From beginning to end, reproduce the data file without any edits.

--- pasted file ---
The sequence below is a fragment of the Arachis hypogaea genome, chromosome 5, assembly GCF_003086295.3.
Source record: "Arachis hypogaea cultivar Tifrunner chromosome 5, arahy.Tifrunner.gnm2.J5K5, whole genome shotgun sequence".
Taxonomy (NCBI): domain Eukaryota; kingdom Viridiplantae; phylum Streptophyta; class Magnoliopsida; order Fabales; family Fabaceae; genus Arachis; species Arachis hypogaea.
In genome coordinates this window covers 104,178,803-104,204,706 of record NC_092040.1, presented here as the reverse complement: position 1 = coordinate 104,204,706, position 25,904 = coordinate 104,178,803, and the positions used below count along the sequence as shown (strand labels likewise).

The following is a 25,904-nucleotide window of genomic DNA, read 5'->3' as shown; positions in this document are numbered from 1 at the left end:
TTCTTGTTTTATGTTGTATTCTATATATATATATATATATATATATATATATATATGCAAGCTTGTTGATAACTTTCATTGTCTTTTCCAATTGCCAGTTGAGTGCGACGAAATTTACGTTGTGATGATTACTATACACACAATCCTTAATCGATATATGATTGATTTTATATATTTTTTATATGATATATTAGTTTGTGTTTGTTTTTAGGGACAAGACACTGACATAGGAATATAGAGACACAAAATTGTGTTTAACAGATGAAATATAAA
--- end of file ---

The sequence below is a fragment of the Arachis hypogaea genome, chromosome 5, assembly GCF_003086295.3.
Source record: "Arachis hypogaea cultivar Tifrunner chromosome 5, arahy.Tifrunner.gnm2.J5K5, whole genome shotgun sequence".
Taxonomy (NCBI): domain Eukaryota; kingdom Viridiplantae; phylum Streptophyta; class Magnoliopsida; order Fabales; family Fabaceae; genus Arachis; species Arachis hypogaea.
In genome coordinates this window covers 104,178,803-104,204,706 of record NC_092040.1, presented here as the reverse complement: position 1 = coordinate 104,204,706, position 25,904 = coordinate 104,178,803, and the positions used below count along the sequence as shown (strand labels likewise).

The following is a 25,904-nucleotide window of genomic DNA, read 5'->3' as shown; positions in this document are numbered from 1 at the left end:
TTCTTGTTTTATGTTGTATTCTATATATATATATATATATATATATATATATATATGCAAGCTTGTTGATAACTTTCATTGTCTTTTCCAATTGCCAGTTGAGTGCGACGAAATTTACGTTGTGATGATTACTATACACACAATCCTTAATCGATATATGATTGATTTTATATATTTTTTATATGATATATTAGTTTGTGTTTGTTTTTAGGGACAAGACACTGACATAGGAATATAGAGACACAAAATTGTGTTTAACAGATGAAATATAAA